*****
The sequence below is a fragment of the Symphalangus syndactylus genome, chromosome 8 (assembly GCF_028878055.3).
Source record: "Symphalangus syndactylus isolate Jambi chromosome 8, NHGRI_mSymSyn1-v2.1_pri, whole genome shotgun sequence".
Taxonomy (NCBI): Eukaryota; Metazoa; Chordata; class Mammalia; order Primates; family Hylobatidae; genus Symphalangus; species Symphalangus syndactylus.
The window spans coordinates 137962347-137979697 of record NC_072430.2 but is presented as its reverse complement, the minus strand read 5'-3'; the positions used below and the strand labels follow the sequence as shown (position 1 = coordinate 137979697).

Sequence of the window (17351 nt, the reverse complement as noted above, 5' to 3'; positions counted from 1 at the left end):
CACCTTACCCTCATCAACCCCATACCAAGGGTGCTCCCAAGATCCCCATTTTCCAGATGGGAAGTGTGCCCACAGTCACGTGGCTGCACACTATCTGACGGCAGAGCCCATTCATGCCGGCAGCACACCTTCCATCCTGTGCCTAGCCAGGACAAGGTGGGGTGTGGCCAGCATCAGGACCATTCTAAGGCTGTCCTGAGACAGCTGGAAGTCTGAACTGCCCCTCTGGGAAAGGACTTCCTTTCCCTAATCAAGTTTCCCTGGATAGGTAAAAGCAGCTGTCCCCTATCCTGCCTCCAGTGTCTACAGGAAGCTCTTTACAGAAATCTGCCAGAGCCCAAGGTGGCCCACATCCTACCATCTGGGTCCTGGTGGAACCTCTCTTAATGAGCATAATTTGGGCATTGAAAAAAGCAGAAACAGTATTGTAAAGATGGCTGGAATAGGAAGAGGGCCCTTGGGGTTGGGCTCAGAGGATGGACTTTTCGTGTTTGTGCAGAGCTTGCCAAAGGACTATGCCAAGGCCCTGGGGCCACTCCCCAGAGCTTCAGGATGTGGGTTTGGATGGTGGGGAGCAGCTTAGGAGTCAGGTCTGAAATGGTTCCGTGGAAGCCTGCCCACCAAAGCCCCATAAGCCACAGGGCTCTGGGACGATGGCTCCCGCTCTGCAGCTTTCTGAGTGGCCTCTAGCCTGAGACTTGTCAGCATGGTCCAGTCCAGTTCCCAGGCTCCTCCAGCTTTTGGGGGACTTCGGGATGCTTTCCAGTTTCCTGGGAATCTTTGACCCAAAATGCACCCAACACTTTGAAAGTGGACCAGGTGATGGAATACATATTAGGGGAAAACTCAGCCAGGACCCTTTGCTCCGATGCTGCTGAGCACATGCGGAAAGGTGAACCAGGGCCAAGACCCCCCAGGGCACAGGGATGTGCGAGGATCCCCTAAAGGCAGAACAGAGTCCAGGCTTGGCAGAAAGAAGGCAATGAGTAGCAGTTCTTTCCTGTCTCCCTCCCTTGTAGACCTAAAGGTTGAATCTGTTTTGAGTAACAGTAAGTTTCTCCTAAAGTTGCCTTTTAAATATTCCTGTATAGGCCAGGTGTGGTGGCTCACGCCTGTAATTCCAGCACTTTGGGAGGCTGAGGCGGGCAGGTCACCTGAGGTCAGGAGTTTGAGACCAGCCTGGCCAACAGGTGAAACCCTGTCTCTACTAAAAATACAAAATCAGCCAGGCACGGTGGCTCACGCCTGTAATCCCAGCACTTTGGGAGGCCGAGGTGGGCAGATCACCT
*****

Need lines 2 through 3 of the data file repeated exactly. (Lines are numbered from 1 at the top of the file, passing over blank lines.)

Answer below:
Source record: "Symphalangus syndactylus isolate Jambi chromosome 8, NHGRI_mSymSyn1-v2.1_pri, whole genome shotgun sequence".
Taxonomy (NCBI): Eukaryota; Metazoa; Chordata; class Mammalia; order Primates; family Hylobatidae; genus Symphalangus; species Symphalangus syndactylus.